Seabirds also have been found to be attracted to lights elsewhere in the Pacific Ocean (e.g., Imber, 1975; Harrow, 1976; Reed et al., 1985; Telfer et al., 1987; Rojek, 2001; Bertram, 1995; Greer et al., 2010; Rodriguez et al., 2014; R.H. Day, unpubl. data), the Atlantic Ocean (e.g., Wingate, 1964; Swales, 1965; Rodriguez and Rodriguez, 2009; Merkel, 2010; Miles et al., 2010; Fontaine et al., 2011; Rodriguez et al., 2012), the Mediterranean Sea (e.g., Arcos and Oro, 2002; Raine et al., 2007), the Antarctic and Sub-Antarctic (e.g., Swales, 1965; Warham, 1996; Black, 2005), and the Indian Ocean (e.g., Le Corre et al., 2002; Pinet et al., 2009). Tubenoses (Procellariiformes), in particular, seem to be prone to light attraction, although other taxa of seabirds and coastal birds that are primarily nocturnal at terrestrial nesting areas or are migrating at night also may be attracted in numbers (e.g., shorebirds, nocturnal alcids).


Study Area and Flaring Event

Northstar Island (70[degrees]13.5' N 146[degrees]20.6' W) is an artificial oil-production island that lies ~6 mi (~10 km) northwest of Prudhoe Bay, Alaska. It covers ~3.6 ha and is ~8 m high at the seawall (Fig. 1). This island consists of a sheet-pile perimeter wall filled with gravel and surrounded by a beach made of steel-reinforced concrete mats. The highest buildings on the island are ~35-40 m above sea level (asl); the top of the flaring boom, which is located on the northwestern corner of the island, is ~66 m (~215 ft) asl. The island has an anti-collision strobe-lighting system for birds consisting of 14 white lights mounted ~15 m above the ocean's surface along the island's perimeter; these lights fire asynchronously at 40 flashes/min with a daytime intensity of 20000 candela and a nighttime intensity of 2000 candela (Day et al., 2005). Numerous bird species, including eiders, nest on nearby islands and the mainland and migrate through the surrounding area (Thompson and Person, 1963; Schamel, 1977; Richardson and Johnson, 1981; Johnson and Richardson, 1982; Divoky, 1984; Johnson and Herter, 1989; Suydam et al., 1997, 2000a, b; Day et al., 2004; Fischer and Larned, 2004).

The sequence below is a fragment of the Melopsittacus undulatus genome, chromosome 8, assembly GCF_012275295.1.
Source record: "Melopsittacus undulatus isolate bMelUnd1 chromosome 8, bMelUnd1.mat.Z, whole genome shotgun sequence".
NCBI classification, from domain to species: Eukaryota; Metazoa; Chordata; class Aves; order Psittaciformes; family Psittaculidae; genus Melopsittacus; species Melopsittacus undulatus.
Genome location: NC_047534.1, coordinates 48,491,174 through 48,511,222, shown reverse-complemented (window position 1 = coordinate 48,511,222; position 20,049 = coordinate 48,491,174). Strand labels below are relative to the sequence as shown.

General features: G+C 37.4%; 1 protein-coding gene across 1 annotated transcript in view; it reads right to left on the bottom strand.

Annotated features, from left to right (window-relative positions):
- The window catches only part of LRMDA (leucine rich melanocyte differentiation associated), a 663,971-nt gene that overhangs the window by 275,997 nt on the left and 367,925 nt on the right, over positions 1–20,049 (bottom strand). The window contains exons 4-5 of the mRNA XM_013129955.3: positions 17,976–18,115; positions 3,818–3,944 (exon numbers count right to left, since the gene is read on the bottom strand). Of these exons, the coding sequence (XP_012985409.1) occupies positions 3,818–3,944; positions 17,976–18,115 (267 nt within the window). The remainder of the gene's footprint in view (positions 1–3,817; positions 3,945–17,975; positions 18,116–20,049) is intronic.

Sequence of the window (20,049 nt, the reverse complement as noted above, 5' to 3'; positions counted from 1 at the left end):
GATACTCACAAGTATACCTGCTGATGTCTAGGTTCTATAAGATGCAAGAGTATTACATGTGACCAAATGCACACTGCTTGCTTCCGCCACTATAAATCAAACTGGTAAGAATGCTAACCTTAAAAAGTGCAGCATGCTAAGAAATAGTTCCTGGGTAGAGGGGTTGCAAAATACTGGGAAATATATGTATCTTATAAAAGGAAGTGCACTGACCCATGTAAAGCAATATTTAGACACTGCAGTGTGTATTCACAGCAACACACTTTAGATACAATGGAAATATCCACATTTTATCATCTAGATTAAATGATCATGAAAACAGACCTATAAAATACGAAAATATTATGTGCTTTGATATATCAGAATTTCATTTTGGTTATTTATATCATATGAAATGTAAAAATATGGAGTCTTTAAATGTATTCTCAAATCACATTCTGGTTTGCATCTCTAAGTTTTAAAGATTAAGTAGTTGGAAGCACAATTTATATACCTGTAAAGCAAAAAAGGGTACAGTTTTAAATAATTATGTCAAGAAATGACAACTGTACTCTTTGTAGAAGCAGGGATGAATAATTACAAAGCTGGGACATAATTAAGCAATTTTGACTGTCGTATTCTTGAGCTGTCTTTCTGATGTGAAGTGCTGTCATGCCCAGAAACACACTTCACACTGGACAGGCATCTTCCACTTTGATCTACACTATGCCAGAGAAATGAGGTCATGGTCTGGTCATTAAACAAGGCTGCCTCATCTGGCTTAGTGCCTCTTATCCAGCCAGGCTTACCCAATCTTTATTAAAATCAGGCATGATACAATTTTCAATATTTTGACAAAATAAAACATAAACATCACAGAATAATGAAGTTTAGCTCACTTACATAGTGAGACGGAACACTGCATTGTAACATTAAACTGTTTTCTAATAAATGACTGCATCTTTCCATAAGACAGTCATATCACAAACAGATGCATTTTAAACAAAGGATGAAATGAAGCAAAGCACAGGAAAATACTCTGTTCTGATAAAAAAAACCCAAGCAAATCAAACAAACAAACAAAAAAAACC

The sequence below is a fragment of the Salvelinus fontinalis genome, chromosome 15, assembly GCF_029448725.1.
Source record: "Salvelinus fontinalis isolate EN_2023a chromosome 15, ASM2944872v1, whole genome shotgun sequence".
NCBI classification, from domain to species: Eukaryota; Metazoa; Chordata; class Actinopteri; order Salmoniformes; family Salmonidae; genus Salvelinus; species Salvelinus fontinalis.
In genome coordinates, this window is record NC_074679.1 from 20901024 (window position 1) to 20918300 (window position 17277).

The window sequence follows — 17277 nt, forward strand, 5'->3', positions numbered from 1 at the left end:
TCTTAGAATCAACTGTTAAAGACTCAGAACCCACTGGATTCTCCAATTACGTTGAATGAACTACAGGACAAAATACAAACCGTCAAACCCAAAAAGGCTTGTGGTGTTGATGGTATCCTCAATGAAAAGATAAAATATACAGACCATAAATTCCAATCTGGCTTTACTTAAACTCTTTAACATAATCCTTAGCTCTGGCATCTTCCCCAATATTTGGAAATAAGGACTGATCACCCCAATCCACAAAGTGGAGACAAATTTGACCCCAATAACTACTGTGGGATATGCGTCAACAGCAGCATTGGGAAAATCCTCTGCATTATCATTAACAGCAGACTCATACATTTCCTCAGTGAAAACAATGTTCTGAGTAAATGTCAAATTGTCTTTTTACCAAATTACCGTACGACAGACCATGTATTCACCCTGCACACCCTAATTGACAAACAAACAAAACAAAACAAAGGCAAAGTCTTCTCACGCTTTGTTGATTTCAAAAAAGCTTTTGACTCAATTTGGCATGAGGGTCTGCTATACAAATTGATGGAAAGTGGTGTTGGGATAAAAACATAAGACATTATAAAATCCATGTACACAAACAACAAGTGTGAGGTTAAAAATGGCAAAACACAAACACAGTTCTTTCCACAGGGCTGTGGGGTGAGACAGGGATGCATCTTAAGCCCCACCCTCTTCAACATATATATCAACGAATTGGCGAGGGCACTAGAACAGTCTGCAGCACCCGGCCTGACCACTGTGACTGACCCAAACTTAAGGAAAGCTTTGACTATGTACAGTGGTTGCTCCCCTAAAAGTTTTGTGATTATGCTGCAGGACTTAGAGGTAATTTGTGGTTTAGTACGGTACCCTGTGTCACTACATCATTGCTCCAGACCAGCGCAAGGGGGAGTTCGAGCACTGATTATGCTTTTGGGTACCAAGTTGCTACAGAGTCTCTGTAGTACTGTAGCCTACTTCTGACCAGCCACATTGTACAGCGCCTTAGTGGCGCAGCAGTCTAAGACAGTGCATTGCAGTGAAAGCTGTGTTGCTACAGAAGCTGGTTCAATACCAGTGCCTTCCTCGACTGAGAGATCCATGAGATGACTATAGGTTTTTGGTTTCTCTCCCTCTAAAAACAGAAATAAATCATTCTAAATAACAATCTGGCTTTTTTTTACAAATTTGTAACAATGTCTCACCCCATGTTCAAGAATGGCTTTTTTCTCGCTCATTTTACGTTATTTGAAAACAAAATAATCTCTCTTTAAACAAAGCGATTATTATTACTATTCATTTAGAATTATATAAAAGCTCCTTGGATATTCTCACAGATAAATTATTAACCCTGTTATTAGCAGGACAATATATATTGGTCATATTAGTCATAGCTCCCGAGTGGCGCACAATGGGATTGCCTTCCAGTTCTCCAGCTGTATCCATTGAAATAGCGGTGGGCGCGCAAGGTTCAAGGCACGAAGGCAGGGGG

The gas-flaring event that we discuss here began at 1835 hours (h) on the night of 20 September 2002, when an electrical panel that controlled gas reinjection failed, creating excessive gas pressure that had to be flared off. With the exception of a 5 min period in which the flaring was brought under control from 2216 h to 2221 h, the flaring continued unabated until being brought under control for good at 0300 h. During the gas-flaring event, the night sky and ocean around the island were illuminated brightly to at least 1000 m away, and we suspect that the flare was visible much farther away. The flaring was so bright that we were able to observe birds at night either unaided or with binoculars instead of a night-vision scope.